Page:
An ethical person - like a politician, banker or lawyer - may know right from wrong, but unlike many of them, a moral person lives it. An Americanist first already knows that.
Bankers and their government agents will always act in their own best interests. Any residual benefit flowing down to the citizens by happenstance will just be litter.
Illinois governors Otto Kerner, George Ryan, Dan Walker and Rod Blagojevich (AP photos)
Residents of less densely populated states tend to trust their state governments more than residents of more populous states do, according to a new Gallup Survey.
The Gallup numbers, collected from June to December of last year, focused on how people feel about their state governments only. They reveal “trust is generally higher in states in the upper Midwest and Plains states, and the northern Mountain region states,” according to Gallup’s Jeffrey Jones.
States in which 70% or more of the populations expressed a “great deal” or a “fair amount” of trust in state governments include North Dakota (77%), Wyoming (76%), Utah (75%), South Dakota (74%), Nebraska (73%), Texas (72%) and Alaska (71%).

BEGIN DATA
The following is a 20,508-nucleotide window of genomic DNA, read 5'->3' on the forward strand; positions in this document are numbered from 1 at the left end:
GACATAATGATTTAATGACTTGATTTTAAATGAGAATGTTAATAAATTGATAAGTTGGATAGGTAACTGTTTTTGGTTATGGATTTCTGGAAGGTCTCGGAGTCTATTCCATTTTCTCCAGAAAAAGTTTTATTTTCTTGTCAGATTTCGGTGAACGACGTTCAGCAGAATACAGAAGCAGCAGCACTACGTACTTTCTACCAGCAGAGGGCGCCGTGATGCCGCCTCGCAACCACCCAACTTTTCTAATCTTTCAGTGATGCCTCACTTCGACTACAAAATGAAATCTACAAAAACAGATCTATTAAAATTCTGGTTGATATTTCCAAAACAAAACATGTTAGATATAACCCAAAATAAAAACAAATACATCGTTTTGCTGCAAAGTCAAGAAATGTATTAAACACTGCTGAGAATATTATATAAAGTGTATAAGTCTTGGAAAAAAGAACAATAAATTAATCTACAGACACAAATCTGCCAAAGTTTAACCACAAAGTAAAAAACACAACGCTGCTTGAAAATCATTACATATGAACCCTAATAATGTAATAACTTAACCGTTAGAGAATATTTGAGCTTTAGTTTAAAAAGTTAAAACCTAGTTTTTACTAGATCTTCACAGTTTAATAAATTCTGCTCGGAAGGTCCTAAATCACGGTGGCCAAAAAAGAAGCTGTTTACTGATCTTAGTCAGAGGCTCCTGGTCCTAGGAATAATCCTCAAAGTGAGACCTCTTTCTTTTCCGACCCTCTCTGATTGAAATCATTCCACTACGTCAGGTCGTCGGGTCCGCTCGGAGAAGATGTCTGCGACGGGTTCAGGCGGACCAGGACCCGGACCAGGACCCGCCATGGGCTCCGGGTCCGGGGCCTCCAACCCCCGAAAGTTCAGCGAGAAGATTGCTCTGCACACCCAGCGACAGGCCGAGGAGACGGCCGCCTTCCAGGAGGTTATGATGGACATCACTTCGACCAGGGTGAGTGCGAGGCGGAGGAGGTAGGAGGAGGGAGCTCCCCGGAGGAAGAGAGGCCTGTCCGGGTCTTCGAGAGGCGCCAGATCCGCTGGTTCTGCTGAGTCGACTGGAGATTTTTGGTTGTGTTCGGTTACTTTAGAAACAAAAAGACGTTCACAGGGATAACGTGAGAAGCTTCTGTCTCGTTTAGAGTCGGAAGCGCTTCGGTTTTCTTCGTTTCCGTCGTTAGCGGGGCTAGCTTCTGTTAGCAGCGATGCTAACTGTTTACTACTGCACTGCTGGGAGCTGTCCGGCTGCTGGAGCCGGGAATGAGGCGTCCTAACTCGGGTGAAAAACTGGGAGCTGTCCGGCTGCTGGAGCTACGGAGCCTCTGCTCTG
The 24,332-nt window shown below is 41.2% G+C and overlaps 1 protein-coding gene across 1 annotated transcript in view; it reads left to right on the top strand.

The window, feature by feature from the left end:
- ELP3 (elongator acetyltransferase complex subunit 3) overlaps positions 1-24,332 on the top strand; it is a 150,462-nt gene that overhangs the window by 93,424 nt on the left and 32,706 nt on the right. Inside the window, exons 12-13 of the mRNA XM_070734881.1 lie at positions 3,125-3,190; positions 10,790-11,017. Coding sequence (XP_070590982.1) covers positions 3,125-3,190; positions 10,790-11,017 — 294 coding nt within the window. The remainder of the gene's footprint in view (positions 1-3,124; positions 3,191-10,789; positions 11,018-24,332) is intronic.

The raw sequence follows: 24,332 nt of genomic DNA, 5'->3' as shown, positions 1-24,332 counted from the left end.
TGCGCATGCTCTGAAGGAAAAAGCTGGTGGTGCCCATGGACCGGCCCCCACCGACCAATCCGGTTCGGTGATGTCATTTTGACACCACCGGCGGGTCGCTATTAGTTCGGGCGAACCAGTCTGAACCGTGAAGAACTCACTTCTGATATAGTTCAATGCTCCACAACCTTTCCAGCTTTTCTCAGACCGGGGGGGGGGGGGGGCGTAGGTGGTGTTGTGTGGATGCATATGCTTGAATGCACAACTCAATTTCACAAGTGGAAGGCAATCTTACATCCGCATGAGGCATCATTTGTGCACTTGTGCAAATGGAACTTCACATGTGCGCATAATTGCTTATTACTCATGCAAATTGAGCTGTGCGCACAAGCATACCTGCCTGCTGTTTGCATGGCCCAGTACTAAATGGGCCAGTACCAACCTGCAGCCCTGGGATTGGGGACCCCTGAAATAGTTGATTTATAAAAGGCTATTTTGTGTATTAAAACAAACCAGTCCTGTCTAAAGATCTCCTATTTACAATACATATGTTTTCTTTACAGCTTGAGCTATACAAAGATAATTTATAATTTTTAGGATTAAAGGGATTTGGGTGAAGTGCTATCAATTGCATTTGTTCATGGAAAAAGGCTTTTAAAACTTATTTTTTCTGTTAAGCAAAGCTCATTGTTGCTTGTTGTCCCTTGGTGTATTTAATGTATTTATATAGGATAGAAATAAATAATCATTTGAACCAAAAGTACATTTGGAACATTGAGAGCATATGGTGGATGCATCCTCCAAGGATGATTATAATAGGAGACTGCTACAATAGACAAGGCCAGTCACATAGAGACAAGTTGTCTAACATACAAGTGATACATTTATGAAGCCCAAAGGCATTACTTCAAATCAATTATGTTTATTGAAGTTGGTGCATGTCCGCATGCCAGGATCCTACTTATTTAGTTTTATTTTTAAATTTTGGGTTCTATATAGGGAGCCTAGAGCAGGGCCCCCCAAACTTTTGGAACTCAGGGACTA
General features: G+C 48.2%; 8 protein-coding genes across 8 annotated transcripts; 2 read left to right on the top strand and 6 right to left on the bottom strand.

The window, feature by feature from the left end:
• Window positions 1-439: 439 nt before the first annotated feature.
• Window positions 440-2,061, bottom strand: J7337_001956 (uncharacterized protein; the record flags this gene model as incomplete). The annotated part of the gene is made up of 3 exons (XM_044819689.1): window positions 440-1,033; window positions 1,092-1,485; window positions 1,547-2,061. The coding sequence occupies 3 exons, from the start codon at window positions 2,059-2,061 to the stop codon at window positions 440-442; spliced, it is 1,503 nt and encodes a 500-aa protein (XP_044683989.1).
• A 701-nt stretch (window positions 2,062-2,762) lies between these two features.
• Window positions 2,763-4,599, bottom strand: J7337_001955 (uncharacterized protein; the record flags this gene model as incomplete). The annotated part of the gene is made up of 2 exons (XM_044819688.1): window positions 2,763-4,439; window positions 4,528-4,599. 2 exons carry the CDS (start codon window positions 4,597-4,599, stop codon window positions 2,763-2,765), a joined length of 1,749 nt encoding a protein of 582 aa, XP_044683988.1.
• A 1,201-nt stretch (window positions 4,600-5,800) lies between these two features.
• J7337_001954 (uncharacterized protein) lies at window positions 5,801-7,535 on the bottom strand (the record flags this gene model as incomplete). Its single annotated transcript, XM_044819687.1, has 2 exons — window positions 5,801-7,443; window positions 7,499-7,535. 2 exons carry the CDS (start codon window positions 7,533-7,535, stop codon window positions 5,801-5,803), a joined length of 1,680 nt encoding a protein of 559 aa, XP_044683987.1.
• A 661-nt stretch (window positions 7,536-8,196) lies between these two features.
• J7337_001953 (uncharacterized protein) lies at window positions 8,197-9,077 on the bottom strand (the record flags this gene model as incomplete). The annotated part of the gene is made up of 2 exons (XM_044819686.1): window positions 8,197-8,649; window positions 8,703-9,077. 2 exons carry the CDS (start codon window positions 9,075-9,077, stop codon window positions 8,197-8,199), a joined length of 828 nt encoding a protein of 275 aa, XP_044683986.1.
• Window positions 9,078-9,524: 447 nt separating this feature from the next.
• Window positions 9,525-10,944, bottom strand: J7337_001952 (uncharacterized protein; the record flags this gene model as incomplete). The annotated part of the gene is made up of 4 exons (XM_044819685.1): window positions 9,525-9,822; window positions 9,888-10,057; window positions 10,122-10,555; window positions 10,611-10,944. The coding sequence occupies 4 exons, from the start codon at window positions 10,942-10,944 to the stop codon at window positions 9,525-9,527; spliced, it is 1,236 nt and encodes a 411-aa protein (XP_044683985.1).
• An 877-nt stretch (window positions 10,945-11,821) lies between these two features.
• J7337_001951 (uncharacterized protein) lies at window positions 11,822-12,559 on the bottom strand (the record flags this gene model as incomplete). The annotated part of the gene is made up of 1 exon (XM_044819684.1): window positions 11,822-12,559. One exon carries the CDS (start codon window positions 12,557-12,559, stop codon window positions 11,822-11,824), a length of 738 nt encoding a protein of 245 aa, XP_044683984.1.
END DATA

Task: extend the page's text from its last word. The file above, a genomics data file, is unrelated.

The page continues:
Contrast these numbers with more densely populated states: Illinois (28%), Rhode Island (40%), Pennsylvania (46%), California (49%) and Maryland (49%).
Jones noted that Illinois may be a bit of an outlier due to its history of corruption and scandal involving the Governor’s Office. Its last two governors, Democrat Rod Blagojevich and Republican George Ryan, wound up in prison for breaking the law while in office. Two other governors, Democrats Otto Kerner (1961-1968) and Dan Walker (1973-1977), also did time.
“In general, trust is lower in more populous states than in less populous states,” Jones wrote. “The 10 most populous states and 10 least populous states differ by 11 percentage points in state government trust, with the middle population states in between.”
The trust people have in their government might have something to do with how they’re doing financially, according to the findings. Five of the six states with the lowest unemployment rates in the nation have trust scores of 73% or greater, with Vermont the exception.
Jones added that the reason why government trust may be harder to come by in larger states is they “have larger economies and more citizens needing services, and often more diverse populations, so they may be more challenging to govern than smaller states.”
An outlier is Maine, which is the least densely populated state east of the Mississippi River. Only 40% of its residents have a great deal or fair amount of trust in their state government.
Overall, the 50-state average of trust in state government rests at 58%, according to Gallup.